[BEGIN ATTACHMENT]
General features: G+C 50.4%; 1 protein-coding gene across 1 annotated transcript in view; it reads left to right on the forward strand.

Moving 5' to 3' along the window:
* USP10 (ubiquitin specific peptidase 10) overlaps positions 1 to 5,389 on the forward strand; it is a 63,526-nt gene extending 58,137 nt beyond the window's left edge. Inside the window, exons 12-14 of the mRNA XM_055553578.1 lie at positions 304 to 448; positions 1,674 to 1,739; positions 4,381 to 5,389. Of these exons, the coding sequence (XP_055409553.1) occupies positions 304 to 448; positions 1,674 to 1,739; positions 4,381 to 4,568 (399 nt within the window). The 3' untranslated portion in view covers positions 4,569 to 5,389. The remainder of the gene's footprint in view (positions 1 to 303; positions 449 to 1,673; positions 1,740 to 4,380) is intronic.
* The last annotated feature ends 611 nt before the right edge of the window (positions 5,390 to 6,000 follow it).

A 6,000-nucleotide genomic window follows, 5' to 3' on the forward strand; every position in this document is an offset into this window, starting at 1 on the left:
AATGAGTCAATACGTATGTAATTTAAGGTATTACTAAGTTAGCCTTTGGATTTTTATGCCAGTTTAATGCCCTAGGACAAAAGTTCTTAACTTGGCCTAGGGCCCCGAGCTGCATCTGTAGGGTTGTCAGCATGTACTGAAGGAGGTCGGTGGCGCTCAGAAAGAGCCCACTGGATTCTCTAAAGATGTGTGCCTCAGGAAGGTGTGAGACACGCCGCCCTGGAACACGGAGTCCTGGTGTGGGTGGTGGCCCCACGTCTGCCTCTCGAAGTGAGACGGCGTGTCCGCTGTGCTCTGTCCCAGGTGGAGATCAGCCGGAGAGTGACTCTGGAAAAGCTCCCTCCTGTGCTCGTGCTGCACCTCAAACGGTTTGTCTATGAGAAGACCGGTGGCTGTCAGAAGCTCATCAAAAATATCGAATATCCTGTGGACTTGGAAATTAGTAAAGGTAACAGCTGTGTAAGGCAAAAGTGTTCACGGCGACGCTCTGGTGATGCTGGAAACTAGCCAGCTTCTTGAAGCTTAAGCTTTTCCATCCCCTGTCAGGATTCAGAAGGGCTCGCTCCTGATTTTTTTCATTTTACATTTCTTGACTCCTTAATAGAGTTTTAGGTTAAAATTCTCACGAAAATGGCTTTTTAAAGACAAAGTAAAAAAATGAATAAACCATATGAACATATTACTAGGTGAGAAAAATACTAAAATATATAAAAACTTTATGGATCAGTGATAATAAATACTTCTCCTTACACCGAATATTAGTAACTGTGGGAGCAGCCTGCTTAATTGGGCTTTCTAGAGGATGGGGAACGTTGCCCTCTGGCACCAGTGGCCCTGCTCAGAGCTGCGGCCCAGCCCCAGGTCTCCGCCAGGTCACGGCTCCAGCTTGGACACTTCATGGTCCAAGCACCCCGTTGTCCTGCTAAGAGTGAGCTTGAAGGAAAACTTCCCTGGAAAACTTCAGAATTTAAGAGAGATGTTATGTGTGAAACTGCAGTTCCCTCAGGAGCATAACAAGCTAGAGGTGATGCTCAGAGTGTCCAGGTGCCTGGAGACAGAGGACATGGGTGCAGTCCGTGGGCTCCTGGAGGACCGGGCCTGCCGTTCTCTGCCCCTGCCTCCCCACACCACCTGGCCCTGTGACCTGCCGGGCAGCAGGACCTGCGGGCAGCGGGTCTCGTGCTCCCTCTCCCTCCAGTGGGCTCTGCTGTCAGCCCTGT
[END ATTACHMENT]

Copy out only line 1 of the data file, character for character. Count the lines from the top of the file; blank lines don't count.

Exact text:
General features: G+C 50.4%; 1 protein-coding gene across 1 annotated transcript in view; it reads left to right on the forward strand.